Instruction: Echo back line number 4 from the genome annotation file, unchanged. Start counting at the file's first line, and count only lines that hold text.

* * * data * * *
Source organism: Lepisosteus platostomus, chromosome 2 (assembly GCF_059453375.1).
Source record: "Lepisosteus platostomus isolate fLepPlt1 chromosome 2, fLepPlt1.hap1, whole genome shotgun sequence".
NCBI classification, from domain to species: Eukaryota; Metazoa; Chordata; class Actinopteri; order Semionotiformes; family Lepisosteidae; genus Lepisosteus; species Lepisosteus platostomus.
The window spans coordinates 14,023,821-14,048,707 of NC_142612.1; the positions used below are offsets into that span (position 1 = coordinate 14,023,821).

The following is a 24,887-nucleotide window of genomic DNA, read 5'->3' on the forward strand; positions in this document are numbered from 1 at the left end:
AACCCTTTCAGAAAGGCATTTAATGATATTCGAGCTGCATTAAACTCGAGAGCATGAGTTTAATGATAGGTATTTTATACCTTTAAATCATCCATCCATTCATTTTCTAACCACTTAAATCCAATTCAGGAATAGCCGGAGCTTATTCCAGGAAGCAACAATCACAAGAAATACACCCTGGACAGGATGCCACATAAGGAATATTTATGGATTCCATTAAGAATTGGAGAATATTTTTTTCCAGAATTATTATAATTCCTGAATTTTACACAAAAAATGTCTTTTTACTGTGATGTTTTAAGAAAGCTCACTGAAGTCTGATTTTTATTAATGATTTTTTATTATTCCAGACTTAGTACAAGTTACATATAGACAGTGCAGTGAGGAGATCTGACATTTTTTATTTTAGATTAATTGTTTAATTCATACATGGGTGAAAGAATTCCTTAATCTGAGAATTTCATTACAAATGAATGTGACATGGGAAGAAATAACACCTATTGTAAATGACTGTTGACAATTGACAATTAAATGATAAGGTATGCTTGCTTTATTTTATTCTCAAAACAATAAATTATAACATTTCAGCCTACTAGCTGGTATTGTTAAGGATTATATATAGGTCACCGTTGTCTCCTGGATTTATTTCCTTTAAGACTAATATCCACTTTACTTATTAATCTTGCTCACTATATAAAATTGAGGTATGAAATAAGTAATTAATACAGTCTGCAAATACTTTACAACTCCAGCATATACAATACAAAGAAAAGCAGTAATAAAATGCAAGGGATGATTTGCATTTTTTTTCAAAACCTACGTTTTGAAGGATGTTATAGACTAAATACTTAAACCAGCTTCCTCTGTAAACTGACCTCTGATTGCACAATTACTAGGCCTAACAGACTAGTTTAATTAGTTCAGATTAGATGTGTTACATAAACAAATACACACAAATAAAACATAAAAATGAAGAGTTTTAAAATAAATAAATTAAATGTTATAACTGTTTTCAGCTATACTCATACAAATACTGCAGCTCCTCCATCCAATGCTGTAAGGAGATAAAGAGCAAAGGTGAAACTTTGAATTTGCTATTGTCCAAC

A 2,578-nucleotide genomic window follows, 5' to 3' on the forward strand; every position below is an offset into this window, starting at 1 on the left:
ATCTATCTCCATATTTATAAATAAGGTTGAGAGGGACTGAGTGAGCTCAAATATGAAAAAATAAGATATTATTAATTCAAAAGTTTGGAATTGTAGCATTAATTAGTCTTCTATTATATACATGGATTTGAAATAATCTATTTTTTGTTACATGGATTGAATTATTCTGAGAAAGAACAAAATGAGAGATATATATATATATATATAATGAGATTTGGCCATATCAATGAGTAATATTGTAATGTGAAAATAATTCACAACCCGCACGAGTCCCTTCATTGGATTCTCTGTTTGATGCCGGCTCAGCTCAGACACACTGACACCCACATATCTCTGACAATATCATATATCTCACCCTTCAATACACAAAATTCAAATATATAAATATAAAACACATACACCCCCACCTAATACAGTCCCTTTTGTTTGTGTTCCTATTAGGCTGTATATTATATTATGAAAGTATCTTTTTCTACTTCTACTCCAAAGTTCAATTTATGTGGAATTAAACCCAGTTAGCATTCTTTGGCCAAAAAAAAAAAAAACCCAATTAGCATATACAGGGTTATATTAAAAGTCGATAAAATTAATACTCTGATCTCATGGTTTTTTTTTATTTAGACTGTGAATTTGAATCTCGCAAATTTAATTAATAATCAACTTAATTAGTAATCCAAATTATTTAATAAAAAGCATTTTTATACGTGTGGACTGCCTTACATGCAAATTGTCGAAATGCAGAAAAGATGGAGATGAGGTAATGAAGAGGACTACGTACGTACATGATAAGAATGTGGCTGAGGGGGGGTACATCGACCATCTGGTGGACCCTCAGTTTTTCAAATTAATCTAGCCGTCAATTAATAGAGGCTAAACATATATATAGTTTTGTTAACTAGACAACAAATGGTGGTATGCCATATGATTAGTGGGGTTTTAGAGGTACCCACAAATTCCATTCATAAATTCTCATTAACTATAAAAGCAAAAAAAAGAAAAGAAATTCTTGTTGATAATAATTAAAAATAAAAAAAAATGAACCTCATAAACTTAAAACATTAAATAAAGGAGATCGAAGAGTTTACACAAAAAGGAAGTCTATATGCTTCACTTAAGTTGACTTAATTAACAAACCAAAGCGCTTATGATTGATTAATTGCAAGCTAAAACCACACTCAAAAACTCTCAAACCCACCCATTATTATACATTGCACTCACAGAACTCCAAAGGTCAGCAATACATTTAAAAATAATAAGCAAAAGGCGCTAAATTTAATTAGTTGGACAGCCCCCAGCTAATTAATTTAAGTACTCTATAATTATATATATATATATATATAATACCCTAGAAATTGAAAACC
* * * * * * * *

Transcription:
The window spans coordinates 14,023,821-14,048,707 of NC_142612.1; the positions used below are offsets into that span (position 1 = coordinate 14,023,821).